For Bougainville’s younger “lost generation”, who grew up either under or in the shadow of a bloody 10-year civil war, it gives them a chance to break from the past and elect a civilian president with no ties to the previous unrest.

Two decades after combatants snapped arrows to signal the end of hostilities, there is anger among the younger generation that there has been little economic progress for the resources rich region.

“It has been wasted on mere politics, and there’s nothing on the ground to show for it,” Pajomile Minaka, a 37-year-old law student, told Reuters by telephone.

“In terms of bringing sustainable economic development there is nothing. Young people like me believe the government has failed the people.”

Bougainville’s 250,000 strong population has a median age of just 20, a demographic that’s likely bad news for the ex-combatants among the open field of 25 candidates vying for the top political office.

Younger voters are likely to push for a fresh face, even though prominent figures from the conflict had the advantage of wide-spread name recognition, said Paul Barker, executive director of Port Moresby-based think tank the Institute of National Affairs.

“There is a strong element of the lost generation missing out and wanting change,” Barker told Reuters, ahead of two weeks of polling that begins on Wednesday for the five-yearly election.

Bougainville descended into a decade-long conflict in 1988, triggered by a dispute over how the profits from the lucrative Panguna gold and copper mine should be shared and the environmental damage it had caused. As many as 20,000 died during the fighting between the region’s rebel guerilla army and PNG forces, and Panguna was closed.

Last year’s non-binding independence poll was part of the peace process that ended the conflict, but competing claims over development rights to Panguna still hang over its future.

Bougainville Vice President Raymond Masono said Panguna should “play a major role in revitalising Bougainville’s economy.”

Younger voters, like Augustine Teboro, 30, said it was time to dispense with the “old view” that Bougainville’s future relied on re-opening Panguna when it should be making use of its physical and natural beauty by cultivating its tourism, agriculture and fisheries industries.

“Our hope is that this generation will transform our society and not be a generation that will make the same mistakes of the past,” said Teboro, who heads a Bougainville youth federation.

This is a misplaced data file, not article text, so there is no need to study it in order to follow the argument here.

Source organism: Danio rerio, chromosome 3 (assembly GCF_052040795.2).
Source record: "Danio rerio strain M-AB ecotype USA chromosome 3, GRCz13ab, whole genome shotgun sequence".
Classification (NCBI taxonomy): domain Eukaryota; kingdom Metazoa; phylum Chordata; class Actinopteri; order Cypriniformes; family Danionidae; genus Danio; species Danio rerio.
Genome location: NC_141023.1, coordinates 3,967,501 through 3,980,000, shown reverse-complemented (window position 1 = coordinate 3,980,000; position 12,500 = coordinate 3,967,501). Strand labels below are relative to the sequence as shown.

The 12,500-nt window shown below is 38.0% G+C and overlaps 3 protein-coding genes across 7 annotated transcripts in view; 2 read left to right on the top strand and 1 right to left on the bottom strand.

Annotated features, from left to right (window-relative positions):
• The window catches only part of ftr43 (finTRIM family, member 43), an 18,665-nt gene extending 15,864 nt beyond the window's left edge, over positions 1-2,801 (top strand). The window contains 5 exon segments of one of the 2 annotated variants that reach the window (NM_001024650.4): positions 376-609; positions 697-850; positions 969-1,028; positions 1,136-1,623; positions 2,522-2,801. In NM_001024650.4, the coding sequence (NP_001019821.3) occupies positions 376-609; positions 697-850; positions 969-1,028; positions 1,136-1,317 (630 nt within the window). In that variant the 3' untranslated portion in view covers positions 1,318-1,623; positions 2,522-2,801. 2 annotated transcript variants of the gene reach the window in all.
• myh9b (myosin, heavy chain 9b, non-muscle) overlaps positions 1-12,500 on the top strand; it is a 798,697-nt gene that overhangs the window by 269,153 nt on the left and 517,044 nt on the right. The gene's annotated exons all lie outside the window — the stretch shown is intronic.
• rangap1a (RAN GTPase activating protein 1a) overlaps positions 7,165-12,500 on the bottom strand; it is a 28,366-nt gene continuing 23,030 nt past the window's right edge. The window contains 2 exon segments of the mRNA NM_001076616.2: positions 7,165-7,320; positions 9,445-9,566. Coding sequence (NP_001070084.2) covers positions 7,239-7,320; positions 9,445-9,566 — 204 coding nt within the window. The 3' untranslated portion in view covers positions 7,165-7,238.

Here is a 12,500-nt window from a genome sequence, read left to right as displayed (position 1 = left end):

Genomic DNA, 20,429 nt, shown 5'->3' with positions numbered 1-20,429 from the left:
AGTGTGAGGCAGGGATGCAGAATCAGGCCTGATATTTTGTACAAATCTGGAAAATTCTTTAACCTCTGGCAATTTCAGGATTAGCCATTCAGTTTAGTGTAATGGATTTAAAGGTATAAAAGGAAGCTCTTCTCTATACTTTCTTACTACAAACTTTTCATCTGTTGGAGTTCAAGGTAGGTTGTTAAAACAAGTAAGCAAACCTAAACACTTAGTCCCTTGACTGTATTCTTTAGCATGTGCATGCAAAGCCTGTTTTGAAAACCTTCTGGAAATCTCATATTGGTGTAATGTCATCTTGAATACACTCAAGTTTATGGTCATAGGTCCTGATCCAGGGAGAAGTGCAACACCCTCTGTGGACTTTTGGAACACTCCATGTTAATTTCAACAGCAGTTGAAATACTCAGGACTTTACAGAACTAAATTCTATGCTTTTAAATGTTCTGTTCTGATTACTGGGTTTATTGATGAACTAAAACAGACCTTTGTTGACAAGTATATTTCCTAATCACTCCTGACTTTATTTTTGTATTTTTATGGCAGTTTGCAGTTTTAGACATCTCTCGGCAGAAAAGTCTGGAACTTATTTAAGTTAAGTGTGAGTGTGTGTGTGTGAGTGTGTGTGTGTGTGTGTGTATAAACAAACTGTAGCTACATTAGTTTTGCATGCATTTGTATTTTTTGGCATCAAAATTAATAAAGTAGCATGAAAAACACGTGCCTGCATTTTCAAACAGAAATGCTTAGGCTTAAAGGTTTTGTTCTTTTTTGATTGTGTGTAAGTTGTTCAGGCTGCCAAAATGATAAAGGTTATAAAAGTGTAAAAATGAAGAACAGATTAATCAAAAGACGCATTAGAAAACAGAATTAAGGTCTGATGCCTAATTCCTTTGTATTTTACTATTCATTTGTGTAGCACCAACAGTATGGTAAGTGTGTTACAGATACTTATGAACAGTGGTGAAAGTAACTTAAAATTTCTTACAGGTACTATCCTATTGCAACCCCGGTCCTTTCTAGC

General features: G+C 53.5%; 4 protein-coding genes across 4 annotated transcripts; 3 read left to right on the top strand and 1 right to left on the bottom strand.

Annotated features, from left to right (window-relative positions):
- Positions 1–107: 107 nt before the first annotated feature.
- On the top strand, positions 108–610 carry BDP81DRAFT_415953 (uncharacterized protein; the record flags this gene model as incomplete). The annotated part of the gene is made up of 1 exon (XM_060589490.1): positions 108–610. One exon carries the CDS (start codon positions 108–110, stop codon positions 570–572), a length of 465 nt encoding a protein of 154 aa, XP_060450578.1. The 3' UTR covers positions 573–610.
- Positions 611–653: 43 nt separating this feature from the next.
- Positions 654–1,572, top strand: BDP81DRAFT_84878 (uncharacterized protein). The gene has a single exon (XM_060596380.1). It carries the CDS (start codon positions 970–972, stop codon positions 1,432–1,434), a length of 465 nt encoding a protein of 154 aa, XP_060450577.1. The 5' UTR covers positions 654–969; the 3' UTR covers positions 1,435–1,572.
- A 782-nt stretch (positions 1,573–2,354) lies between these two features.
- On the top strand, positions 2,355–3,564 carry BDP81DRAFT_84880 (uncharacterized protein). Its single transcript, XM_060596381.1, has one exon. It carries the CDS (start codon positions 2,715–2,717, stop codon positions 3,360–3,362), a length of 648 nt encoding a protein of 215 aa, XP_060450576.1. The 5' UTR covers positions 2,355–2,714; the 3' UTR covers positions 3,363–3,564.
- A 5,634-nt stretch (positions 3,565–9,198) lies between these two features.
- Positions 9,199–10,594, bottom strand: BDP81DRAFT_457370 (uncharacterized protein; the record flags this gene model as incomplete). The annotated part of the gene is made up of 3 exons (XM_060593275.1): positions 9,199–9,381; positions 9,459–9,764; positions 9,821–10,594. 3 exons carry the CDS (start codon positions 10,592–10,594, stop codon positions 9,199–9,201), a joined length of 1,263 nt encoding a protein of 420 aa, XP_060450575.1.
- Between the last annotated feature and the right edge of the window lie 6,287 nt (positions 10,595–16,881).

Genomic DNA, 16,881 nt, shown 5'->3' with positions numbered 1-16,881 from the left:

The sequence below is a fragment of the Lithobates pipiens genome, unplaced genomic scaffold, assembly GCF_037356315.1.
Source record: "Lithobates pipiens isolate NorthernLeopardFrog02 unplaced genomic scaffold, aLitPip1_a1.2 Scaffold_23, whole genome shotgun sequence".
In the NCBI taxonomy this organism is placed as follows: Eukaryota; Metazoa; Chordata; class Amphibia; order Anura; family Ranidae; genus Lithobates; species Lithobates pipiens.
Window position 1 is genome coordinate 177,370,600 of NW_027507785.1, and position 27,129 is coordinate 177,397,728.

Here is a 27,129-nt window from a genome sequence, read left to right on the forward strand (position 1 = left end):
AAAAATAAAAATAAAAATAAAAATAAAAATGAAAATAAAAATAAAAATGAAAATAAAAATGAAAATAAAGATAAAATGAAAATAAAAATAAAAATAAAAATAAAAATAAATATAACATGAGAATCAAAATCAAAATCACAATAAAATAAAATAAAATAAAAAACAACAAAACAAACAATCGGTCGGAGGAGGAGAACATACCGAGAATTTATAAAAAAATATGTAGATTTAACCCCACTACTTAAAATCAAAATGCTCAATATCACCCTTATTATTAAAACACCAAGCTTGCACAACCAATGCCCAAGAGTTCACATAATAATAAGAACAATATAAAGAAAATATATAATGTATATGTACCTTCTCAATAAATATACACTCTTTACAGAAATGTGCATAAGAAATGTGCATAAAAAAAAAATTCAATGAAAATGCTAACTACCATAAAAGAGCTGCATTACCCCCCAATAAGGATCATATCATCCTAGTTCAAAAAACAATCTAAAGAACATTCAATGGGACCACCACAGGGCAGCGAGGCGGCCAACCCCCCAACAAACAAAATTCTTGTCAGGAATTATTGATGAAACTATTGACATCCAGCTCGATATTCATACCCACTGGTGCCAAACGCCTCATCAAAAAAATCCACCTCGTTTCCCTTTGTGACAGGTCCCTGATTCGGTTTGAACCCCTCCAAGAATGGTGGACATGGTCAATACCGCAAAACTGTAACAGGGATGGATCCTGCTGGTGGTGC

“We are looking for a civilian leader with integrity.”

With no formal political polling and a diverse list of candidates to replace long-serving president John Momis, the election is considered an open race.

Among the old guard candidates are former president and combatant James Tanis and government-backed candidate Thomas Raivet. Other candidates include Fidelis Semoso, who served in the national PNG parliament, lawyer Paul Nerau and businessman and former sports administrator Peter Tsiamalili Junior. There are also two female candidates, health care professional Ruby Mirinka and former Bougainville MP Magdalene Toroansi.

Polling is likely to be complicated by the first recorded case of COVID-19 in Bougainville, a 30-year-old man who returned from Port Moresby last week.

The coronavirus pandemic has also thrown a cloud over whether international observers will be able to attend. The United Nations said in a statement the Bougainville Electoral Commissioner had asked the PNG government to invite diplomatic missions in Port Moresby to observe the vote.

“This election will determine the future political status of this emerging nation,” Masono said. “The next government must consult with the national government on independence – nothing more, nothing less.”

(Reporting by Jonathan Barrett; editing by Jane Wardell)

Copyright 2020 Thomson Reuters.

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EU to review ties with Belarus, mulls action over crackdown | World News




Maria Kolesnikova, a representative of Viktor Babariko, speaks at a news conference in Minsk, Belarus, Tuesday, Aug. 11, 2020. “It’s very difficult to resist pressure when your family and all your inner circle have been taken hostages,” said Maria Kolesnikova, a top figure in Tsikhanouskaya’s campaign.